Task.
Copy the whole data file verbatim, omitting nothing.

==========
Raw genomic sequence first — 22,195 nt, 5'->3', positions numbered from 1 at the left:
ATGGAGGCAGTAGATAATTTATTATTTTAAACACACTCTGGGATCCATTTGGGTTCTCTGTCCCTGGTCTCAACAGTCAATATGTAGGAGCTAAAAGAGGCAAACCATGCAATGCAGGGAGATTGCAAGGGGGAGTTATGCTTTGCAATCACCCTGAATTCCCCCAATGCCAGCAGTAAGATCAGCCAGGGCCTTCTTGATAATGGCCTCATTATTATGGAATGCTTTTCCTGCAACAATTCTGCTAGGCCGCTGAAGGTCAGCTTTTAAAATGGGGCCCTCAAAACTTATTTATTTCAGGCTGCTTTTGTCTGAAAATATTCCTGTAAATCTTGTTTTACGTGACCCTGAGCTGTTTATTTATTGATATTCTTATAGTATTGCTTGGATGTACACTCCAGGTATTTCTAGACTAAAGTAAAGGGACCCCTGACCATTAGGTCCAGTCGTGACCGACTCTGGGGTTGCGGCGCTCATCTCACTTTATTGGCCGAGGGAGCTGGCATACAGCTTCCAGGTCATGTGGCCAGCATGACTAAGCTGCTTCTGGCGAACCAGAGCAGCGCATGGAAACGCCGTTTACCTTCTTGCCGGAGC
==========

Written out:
Raw genomic sequence first — 22,195 nt, 5'->3', positions numbered from 1 at the left:
ATGGAGGCAGTAGATAATTTATTATTTTAAACACACTCTGGGATCCATTTGGGTTCTCTGTCCCTGGTCTCAACAGTCAATATGTAGGAGCTAAAAGAGGCAAACCATGCAATGCAGGGAGATTGCAAGGGGGAGTTATGCTTTGCAATCACCCTGAATTCCCCCAATGCCAGCAGTAAGATCAGCCAGGGCCTTCTTGATAATGGCCTCATTATTATGGAATGCTTTTCCTGCAACAATTCTGCTAGGCCGCTGAAGGTCAGCTTTTAAAATGGGGCCCTCAAAACTTATTTATTTCAGGCTGCTTTTGTCTGAAAATATTCCTGTAAATCTTGTTTTACGTGACCCTGAGCTGTTTATTTATTGATATTCTTATAGTATTGCTTGGATGTACACTCCAGGTATTTCTAGACTAAAGTAAAGGGACCCCTGACCATTAGGTCCAGTCGTGACCGACTCTGGGGTTGCGGCGCTCATCTCACTTTATTGGCCGAGGGAGCTGGCATACAGCTTCCAGGTCATGTGGCCAGCATGACTAAGCTGCTTCTGGCGAACCAGAGCAGCGCATGGAAACGCCGTTTACCTTCTTGCCGGAGC